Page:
Hugh Naylor
The National
December 6, 2010 - 12:00am

As Husam Assi describes it, it was an important battle on the road to Palestinian statehood.

It began in late November when Israeli soldiers took positions protecting bulldozers sent to this otherwise sleepy West Bank village to destroy a recently laid strip of asphalt. Then, Mr Assi said, Palestinian youth swarmed the Israelis from the surrounding hills.

"From the village mosque we called on the community to defend the road against the Israelis," the 49-year-old manager at Qarawat Bani Hassan's municipality said as he surveyed the area a few days later.

"More than 200 children came out, maybe as many as 300, and from the mountains they started throwing stones at them."

The soldiers fired tear gas; the youth responded with more stones and insults. But by the end of the battle, the bulldozers had ripped up several sections of the small motorway, making it impassable.

Mr Assi, watching from a nearby hilltop, said he vowed after the skirmish that we "will rebuild this road if we have to, again and again and again".

Freedom Road, as the Palestinians now call it, represents two kilometres of their defiance of Israeli control over land that they want for an independent state.

The charge is being led by someone who more closely resembles an accountant than a brash Palestinian leader of the past: Salam Fayyad, the Palestinian Authority prime minister, who has said his people will be ready for national independence by August.

Rather than urging them to take up arms, the bespectacled former World Bank economist tells Palestinians to resist Israel by allowing him to build infrastructure and trim their government's bloated budget.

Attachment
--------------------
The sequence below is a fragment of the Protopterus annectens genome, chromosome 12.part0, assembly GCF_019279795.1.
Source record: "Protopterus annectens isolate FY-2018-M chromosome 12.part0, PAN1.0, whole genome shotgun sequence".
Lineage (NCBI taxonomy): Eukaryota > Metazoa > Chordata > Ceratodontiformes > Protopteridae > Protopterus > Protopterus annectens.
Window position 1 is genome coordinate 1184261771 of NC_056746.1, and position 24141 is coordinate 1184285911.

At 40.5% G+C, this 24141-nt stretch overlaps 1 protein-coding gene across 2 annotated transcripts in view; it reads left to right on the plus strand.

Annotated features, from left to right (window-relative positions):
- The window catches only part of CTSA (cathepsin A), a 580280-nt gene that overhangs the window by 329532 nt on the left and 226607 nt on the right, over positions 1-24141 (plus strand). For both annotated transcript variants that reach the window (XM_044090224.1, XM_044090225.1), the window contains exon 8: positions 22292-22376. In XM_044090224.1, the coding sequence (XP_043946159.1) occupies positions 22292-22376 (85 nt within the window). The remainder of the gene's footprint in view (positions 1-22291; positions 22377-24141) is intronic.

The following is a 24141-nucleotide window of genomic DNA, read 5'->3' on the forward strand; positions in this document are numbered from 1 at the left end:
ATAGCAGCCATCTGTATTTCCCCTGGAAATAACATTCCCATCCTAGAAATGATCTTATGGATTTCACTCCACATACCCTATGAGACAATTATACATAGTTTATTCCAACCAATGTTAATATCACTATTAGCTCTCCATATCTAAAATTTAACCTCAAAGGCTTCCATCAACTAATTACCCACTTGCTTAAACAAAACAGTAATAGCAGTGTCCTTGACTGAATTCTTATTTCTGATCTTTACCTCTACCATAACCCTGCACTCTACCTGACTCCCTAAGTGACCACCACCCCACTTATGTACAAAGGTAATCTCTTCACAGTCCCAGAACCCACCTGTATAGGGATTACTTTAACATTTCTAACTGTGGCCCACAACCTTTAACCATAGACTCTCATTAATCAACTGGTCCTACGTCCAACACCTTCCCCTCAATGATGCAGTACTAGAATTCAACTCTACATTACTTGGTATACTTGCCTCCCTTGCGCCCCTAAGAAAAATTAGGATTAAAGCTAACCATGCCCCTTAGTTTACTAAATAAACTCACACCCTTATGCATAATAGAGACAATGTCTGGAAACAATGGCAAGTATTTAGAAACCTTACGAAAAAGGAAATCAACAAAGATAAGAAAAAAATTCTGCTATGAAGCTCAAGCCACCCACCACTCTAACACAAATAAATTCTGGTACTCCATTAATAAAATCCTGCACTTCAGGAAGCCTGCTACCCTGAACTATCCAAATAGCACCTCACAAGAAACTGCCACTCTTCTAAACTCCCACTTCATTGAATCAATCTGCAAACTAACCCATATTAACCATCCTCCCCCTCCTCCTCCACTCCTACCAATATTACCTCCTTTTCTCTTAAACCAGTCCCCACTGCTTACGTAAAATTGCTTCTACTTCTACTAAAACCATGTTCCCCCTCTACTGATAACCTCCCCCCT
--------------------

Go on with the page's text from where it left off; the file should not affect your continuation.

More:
It is not the sort of stuff that gets Mr Assi's adrenaline pumping.

"He's not what you would call a warrior," said Mr Assi, whose municipal office is adorned with faded posters of Yasser Arafat.

Still, when it comes to the so-called Freedom Road, Mr Assi respects the prime minister's call to technocratic arms. Despite Israeli objections, Mr Fayyad decided to allocate $350,000 (Dh1.28 million) this year to have it paved.

Israel opposed it because its path lay in Area C - land that, according to the Oslo accords, fell under Israel's control. Area C takes up about 60 per cent of the land in the West Bank, with about 120 settlements housing 300,000 Jewish settlers.

Palestinians see this arrangement as one of the biggest impediments to statehood, so when Mr Fayyad arrived for the road's inauguration ceremony on September 1, he was greeted with cheering crowds.

"We wanted to call it Salam Fayyad Road, but he insisted on calling it Freedom Road," said Mr Assi, who attended.

Perhaps one reason Mr Fayyad declined to name it after himself is that Freedom Road does not seem to lead anywhere.

Mr Assi first said the road takes villagers to a spring at the base of a valley. But the spring has been dry for several years, he admitted.

"It's here because it's beautiful land, it takes you through beautiful land," he added.

Jewish residents in the nearby illegal Israeli settlement of Havat Yair seem to have no doubt of where the road is leading: Palestinian independence on land that they also claim as their own.

"We fear this very much," said Oded, a Havat Yair settler, who would give only his first name.

Mr Assi said he and other Palestinians could see the settlers from Havat Yair celebrating when Freedom Road was destroyed.

But a few days later Mr Fayyad came to the village to observe the damage, making the same vow to rebuild it that Mr Assi made while watching bulldozers uproot the asphalt and mangle the guardrails.

Now, a small crew of municipal employees has begun repairing the road with more money provided by Mr Fayyad's office.

As he oversees the crew, Mr Assi confidently said, "We'll get it back up and running soon."


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